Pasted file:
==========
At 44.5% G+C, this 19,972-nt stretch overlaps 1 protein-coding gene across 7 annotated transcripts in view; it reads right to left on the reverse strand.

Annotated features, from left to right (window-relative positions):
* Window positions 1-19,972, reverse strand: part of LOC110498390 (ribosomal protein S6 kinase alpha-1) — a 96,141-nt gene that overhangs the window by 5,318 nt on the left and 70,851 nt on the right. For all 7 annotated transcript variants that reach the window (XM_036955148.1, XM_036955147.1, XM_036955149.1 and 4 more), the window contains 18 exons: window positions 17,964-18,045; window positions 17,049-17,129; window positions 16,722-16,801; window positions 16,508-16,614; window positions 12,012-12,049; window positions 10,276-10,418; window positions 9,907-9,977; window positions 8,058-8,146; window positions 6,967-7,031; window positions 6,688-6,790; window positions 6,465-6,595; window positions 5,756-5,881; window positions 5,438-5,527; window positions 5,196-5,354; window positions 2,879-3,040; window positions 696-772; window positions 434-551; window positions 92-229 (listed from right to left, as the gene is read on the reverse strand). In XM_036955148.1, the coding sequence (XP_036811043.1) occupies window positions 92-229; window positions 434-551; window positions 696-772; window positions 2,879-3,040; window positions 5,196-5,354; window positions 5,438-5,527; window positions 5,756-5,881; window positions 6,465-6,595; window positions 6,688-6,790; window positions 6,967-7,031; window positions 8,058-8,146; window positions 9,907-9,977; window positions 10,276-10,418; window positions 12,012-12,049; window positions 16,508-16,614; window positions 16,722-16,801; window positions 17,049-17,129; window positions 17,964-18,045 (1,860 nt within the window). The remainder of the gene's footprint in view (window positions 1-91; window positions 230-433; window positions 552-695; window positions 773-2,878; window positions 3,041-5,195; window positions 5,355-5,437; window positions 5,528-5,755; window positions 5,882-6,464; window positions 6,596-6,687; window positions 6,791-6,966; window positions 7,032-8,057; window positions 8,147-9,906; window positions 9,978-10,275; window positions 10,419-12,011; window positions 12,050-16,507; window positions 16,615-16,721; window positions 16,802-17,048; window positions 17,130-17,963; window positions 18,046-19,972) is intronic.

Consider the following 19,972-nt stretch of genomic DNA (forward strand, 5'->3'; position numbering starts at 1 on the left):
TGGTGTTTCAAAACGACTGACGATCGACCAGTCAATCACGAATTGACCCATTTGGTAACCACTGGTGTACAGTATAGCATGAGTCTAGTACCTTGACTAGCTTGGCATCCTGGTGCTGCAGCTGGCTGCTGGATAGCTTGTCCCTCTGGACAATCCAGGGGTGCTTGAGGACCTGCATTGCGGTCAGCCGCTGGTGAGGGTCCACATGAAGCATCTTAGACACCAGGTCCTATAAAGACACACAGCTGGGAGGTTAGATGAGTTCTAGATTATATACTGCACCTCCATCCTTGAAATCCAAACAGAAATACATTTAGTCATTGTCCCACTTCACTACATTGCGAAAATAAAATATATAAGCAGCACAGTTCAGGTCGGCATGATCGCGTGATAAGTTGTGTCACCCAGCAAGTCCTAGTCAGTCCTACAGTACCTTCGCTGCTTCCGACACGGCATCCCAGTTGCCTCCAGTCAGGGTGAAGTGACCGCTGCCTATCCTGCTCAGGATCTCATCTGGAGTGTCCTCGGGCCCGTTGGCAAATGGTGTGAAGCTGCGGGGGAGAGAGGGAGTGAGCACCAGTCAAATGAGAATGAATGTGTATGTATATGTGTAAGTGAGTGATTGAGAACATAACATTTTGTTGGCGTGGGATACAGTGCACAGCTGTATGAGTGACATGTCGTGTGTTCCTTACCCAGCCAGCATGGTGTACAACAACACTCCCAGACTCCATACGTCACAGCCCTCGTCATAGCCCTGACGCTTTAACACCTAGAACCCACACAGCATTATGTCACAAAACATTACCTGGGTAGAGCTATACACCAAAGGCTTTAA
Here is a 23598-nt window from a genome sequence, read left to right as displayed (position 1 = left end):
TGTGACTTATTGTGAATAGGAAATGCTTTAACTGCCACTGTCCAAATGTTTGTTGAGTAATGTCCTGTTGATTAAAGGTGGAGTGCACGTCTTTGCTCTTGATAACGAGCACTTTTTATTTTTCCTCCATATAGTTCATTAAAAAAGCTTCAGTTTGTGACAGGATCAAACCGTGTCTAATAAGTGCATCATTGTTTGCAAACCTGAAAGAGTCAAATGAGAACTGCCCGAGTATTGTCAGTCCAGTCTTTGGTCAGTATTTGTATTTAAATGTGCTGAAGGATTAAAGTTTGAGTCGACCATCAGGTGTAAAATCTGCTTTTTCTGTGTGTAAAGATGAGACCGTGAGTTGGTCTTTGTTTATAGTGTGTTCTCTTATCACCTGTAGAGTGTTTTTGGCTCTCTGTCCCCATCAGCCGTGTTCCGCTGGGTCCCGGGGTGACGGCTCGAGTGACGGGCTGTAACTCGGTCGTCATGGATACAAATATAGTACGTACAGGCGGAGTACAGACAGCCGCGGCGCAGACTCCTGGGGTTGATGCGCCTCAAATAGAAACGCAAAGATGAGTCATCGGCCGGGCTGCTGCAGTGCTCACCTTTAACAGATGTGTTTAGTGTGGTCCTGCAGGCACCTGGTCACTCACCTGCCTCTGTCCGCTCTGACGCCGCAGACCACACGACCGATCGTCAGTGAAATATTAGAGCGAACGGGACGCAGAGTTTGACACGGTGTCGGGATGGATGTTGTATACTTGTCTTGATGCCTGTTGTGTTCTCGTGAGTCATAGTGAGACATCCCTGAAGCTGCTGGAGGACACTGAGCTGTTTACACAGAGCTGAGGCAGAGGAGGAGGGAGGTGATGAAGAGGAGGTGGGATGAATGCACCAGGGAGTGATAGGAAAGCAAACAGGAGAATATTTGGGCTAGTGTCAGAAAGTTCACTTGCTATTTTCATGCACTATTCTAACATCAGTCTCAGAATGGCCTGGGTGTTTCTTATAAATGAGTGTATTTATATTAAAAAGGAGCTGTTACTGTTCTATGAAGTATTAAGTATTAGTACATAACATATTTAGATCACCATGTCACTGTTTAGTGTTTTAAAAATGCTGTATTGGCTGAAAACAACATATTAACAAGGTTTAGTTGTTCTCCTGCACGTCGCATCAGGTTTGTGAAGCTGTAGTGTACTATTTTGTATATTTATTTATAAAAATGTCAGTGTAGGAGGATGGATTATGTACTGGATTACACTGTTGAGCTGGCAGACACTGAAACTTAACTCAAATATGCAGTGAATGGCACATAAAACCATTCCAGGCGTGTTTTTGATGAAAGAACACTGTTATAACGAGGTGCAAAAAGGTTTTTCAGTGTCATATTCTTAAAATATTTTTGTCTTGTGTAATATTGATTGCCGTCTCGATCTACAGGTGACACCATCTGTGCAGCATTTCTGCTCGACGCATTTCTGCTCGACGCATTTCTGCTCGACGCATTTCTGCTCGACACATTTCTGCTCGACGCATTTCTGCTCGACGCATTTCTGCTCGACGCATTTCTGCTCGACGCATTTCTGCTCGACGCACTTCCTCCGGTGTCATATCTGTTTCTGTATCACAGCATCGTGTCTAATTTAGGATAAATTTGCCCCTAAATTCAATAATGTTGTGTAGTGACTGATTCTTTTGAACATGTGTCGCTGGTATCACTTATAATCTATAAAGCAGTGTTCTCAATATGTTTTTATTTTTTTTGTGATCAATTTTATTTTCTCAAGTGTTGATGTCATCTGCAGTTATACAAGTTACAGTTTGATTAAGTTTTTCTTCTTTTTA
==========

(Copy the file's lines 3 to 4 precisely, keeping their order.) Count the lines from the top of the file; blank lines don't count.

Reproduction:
* Window positions 1-19,972, reverse strand: part of LOC110498390 (ribosomal protein S6 kinase alpha-1) — a 96,141-nt gene that overhangs the window by 5,318 nt on the left and 70,851 nt on the right. For all 7 annotated transcript variants that reach the window (XM_036955148.1, XM_036955147.1, XM_036955149.1 and 4 more), the window contains 18 exons: window positions 17,964-18,045; window positions 17,049-17,129; window positions 16,722-16,801; window positions 16,508-16,614; window positions 12,012-12,049; window positions 10,276-10,418; window positions 9,907-9,977; window positions 8,058-8,146; window positions 6,967-7,031; window positions 6,688-6,790; window positions 6,465-6,595; window positions 5,756-5,881; window positions 5,438-5,527; window positions 5,196-5,354; window positions 2,879-3,040; window positions 696-772; window positions 434-551; window positions 92-229 (listed from right to left, as the gene is read on the reverse strand). In XM_036955148.1, the coding sequence (XP_036811043.1) occupies window positions 92-229; window positions 434-551; window positions 696-772; window positions 2,879-3,040; window positions 5,196-5,354; window positions 5,438-5,527; window positions 5,756-5,881; window positions 6,465-6,595; window positions 6,688-6,790; window positions 6,967-7,031; window positions 8,058-8,146; window positions 9,907-9,977; window positions 10,276-10,418; window positions 12,012-12,049; window positions 16,508-16,614; window positions 16,722-16,801; window positions 17,049-17,129; window positions 17,964-18,045 (1,860 nt within the window). The remainder of the gene's footprint in view (window positions 1-91; window positions 230-433; window positions 552-695; window positions 773-2,878; window positions 3,041-5,195; window positions 5,355-5,437; window positions 5,528-5,755; window positions 5,882-6,464; window positions 6,596-6,687; window positions 6,791-6,966; window positions 7,032-8,057; window positions 8,147-9,906; window positions 9,978-10,275; window positions 10,419-12,011; window positions 12,050-16,507; window positions 16,615-16,721; window positions 16,802-17,048; window positions 17,130-17,963; window positions 18,046-19,972) is intronic.

Consider the following 19,972-nt stretch of genomic DNA (forward strand, 5'->3'; position numbering starts at 1 on the left):